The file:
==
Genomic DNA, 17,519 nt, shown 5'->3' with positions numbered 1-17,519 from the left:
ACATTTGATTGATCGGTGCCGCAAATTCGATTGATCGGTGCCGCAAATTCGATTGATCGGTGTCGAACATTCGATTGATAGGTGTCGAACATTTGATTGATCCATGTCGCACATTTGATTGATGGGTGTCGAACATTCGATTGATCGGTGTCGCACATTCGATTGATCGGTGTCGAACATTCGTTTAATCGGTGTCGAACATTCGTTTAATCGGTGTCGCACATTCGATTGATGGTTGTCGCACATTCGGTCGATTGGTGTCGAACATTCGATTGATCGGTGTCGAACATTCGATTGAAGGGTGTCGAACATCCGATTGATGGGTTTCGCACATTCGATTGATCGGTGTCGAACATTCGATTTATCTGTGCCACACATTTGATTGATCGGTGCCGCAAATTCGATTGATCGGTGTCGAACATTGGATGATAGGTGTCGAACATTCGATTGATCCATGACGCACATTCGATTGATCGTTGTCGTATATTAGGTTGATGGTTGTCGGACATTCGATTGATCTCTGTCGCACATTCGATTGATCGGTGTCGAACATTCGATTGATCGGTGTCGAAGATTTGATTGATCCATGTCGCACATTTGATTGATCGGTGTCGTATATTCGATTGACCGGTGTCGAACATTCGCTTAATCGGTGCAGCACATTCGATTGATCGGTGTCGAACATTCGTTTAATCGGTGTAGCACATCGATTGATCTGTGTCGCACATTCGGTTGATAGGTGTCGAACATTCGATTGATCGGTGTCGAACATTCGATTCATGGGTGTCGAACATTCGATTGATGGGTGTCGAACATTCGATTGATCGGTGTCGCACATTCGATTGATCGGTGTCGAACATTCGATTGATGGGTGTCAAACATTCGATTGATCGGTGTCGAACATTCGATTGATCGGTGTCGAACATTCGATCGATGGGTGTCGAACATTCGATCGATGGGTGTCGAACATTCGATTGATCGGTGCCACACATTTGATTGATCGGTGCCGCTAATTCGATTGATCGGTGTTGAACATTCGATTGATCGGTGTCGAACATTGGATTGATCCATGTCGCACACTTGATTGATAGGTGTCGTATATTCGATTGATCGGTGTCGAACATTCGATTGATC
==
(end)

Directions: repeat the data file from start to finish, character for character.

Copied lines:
Genomic DNA, 17,519 nt, shown 5'->3' with positions numbered 1-17,519 from the left:
ACATTTGATTGATCGGTGCCGCAAATTCGATTGATCGGTGCCGCAAATTCGATTGATCGGTGTCGAACATTCGATTGATAGGTGTCGAACATTTGATTGATCCATGTCGCACATTTGATTGATGGGTGTCGAACATTCGATTGATCGGTGTCGCACATTCGATTGATCGGTGTCGAACATTCGTTTAATCGGTGTCGAACATTCGTTTAATCGGTGTCGCACATTCGATTGATGGTTGTCGCACATTCGGTCGATTGGTGTCGAACATTCGATTGATCGGTGTCGAACATTCGATTGAAGGGTGTCGAACATCCGATTGATGGGTTTCGCACATTCGATTGATCGGTGTCGAACATTCGATTTATCTGTGCCACACATTTGATTGATCGGTGCCGCAAATTCGATTGATCGGTGTCGAACATTGGATGATAGGTGTCGAACATTCGATTGATCCATGACGCACATTCGATTGATCGTTGTCGTATATTAGGTTGATGGTTGTCGGACATTCGATTGATCTCTGTCGCACATTCGATTGATCGGTGTCGAACATTCGATTGATCGGTGTCGAAGATTTGATTGATCCATGTCGCACATTTGATTGATCGGTGTCGTATATTCGATTGACCGGTGTCGAACATTCGCTTAATCGGTGCAGCACATTCGATTGATCGGTGTCGAACATTCGTTTAATCGGTGTAGCACATCGATTGATCTGTGTCGCACATTCGGTTGATAGGTGTCGAACATTCGATTGATCGGTGTCGAACATTCGATTCATGGGTGTCGAACATTCGATTGATGGGTGTCGAACATTCGATTGATCGGTGTCGCACATTCGATTGATCGGTGTCGAACATTCGATTGATGGGTGTCAAACATTCGATTGATCGGTGTCGAACATTCGATTGATCGGTGTCGAACATTCGATCGATGGGTGTCGAACATTCGATCGATGGGTGTCGAACATTCGATTGATCGGTGCCACACATTTGATTGATCGGTGCCGCTAATTCGATTGATCGGTGTTGAACATTCGATTGATCGGTGTCGAACATTGGATTGATCCATGTCGCACACTTGATTGATAGGTGTCGTATATTCGATTGATCGGTGTCGAACATTCGATTGATC